Katherine Stark as Annie

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Hazell: Hazell and the Suffolk Ghost (ITV 31 May 1979, with Meg Davies)




Hazell and the Suffolk Ghost

In Hazell and the Suffolk Ghost our intrepid hero pays a visit to the seaside when an accountant, Peter Harlow, calls him in over a cottage he has been left in a will. He has no idea why he has been left the cottage but since he has taken over ownership more than a few strange things have been happening.

Hazell stays at the cottage for a few days and manages to find no small amount of comfort when Harlow’s wife Stephanie turns up (Harlow himself is in New York). Although there is clearly something spooky going on it’s definitely man made and it doesn’t take Hazell too long to work it out.

The episode was a rare outing outside of London for the series, it was filmed in the East Anglian village of Walberswick and surrounds. Although all the interiors were filmed in studio of coure.

classic quote
I may be common but I’m not stupid

production details
UK / ITV – Thames / 1×50 minute episode / Broadcast Thursday 31 May 1979

Writer: Richard Harris / Production Design: Philip Blowers, Peter Elliot / Director: Mike Vardy

Series: Hazell Season 2 Episode 7

Nicholas Ball as Hazell
Michael Gaunt as Peter Harlow
John Woodnutt as Vicar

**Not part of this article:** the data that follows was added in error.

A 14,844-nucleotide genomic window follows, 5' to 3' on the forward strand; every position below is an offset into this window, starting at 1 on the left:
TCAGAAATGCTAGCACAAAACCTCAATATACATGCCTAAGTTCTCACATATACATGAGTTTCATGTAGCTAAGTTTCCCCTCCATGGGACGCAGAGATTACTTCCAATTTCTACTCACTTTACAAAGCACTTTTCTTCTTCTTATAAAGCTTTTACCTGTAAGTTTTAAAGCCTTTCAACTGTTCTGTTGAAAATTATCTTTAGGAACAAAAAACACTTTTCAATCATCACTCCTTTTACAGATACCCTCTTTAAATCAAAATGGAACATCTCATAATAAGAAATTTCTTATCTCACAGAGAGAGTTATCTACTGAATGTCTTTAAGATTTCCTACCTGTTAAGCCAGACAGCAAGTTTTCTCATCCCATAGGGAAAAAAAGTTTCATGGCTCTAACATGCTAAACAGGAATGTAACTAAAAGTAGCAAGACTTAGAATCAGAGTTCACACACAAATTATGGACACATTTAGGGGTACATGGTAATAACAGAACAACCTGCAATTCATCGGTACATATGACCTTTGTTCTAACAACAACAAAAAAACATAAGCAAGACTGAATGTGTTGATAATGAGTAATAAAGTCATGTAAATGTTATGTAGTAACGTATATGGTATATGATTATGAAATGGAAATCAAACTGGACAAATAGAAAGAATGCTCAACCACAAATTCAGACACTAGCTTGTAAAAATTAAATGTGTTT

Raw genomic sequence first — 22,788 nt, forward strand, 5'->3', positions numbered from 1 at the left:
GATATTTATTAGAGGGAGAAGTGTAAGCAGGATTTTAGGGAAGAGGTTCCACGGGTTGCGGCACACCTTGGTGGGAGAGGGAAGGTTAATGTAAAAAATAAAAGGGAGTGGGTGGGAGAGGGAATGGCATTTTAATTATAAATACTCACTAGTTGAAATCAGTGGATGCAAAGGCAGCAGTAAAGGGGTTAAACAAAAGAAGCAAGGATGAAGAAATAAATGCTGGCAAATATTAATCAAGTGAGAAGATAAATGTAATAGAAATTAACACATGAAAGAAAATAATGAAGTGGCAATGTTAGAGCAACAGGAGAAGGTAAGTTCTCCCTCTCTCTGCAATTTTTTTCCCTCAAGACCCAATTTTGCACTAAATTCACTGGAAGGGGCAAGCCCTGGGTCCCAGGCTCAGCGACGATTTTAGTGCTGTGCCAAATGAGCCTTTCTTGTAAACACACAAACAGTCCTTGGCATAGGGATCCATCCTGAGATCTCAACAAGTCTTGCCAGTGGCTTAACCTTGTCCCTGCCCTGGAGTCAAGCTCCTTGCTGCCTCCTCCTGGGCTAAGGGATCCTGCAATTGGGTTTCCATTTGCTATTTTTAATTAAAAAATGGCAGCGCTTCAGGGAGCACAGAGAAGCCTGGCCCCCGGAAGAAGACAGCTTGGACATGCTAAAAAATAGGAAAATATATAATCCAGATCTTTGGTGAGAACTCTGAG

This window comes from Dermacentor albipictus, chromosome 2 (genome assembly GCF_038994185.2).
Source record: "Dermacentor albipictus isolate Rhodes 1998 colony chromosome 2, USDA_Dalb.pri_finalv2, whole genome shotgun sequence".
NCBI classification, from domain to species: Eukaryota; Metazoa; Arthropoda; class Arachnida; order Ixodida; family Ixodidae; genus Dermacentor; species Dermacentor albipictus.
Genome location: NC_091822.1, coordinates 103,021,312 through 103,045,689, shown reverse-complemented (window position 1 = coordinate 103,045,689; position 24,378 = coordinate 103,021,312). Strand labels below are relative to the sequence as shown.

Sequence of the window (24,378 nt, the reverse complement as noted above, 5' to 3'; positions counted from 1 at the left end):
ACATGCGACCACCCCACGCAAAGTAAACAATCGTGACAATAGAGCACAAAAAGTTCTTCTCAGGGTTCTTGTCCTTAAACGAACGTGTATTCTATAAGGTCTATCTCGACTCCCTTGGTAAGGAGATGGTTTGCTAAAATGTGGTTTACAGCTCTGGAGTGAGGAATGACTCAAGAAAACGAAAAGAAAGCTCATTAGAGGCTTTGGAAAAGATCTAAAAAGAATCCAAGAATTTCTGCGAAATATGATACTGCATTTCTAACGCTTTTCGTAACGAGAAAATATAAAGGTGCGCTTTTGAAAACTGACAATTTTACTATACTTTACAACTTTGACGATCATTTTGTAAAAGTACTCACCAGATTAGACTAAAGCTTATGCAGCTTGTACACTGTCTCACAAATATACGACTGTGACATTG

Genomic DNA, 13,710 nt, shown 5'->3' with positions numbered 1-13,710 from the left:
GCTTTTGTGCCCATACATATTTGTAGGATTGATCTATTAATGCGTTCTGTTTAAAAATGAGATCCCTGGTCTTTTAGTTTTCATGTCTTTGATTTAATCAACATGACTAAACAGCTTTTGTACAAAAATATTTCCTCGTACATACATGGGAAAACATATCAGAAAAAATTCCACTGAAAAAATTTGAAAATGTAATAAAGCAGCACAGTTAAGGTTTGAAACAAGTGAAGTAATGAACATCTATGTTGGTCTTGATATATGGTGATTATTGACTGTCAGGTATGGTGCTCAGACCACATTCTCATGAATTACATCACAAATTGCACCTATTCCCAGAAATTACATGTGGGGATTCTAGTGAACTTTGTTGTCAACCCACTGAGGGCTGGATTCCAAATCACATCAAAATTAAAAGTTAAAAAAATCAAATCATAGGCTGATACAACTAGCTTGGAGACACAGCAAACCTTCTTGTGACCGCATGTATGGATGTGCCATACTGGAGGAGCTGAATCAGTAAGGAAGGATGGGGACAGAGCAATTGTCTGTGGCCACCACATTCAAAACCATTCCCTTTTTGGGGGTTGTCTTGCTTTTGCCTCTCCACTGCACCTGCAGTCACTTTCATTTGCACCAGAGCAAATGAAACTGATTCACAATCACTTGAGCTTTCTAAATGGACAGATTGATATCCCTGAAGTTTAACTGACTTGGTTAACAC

Desmond Llewellyn as Bell
Richard Simpson as Weaver
Meg Davies as Stephanie Harlow
Desmond McNamara as Tel
Peter Woodward as Gregory Summers
Joy Steward as Mrs Summers

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Hazell: Hazell Gets The Boot (ITV 10 May 1979, with Billy Murray)




Hazell Gets The Boot

In Hazell Gets The Boot Hazell finds himself more or less coerced into taking on a supposedly simple job for villain Dave Castle. His Bently has been stolen and he wants James to get it back for him. Hazell’s investigation leads him to a scrap yard where the car is being hidden. He gets more than he bargained for when two of the Connell gang ambush him and give him a thorough going over.

Meanwhile Hazell’s love life is also going through a troublesome patch. Patsy Flanagan is spending some time at his flat after having a dust up with her husband. Hazell is keen for the arrangement to be just a night or two of pleasure but Patsy is keen on a more permanent arrangement.

production details
UK / ITV – Thames / 1×50 minute episode / Broadcast Thursday 10 May 1979

Writer: Willis Hall / Director: Carol Wilks

Series: Hazell Season 2 Episode 4

James Hazell as Nicholas Ball
Billy Murray as Big Dave
Pauline Delaney as Sister
Peter Bourke as Graham Morris
Liz Crowther as Cynthia
Betty Hardy as Mrs Gladys Hazell
Cindy O’Callaghan as Patsy Flanagan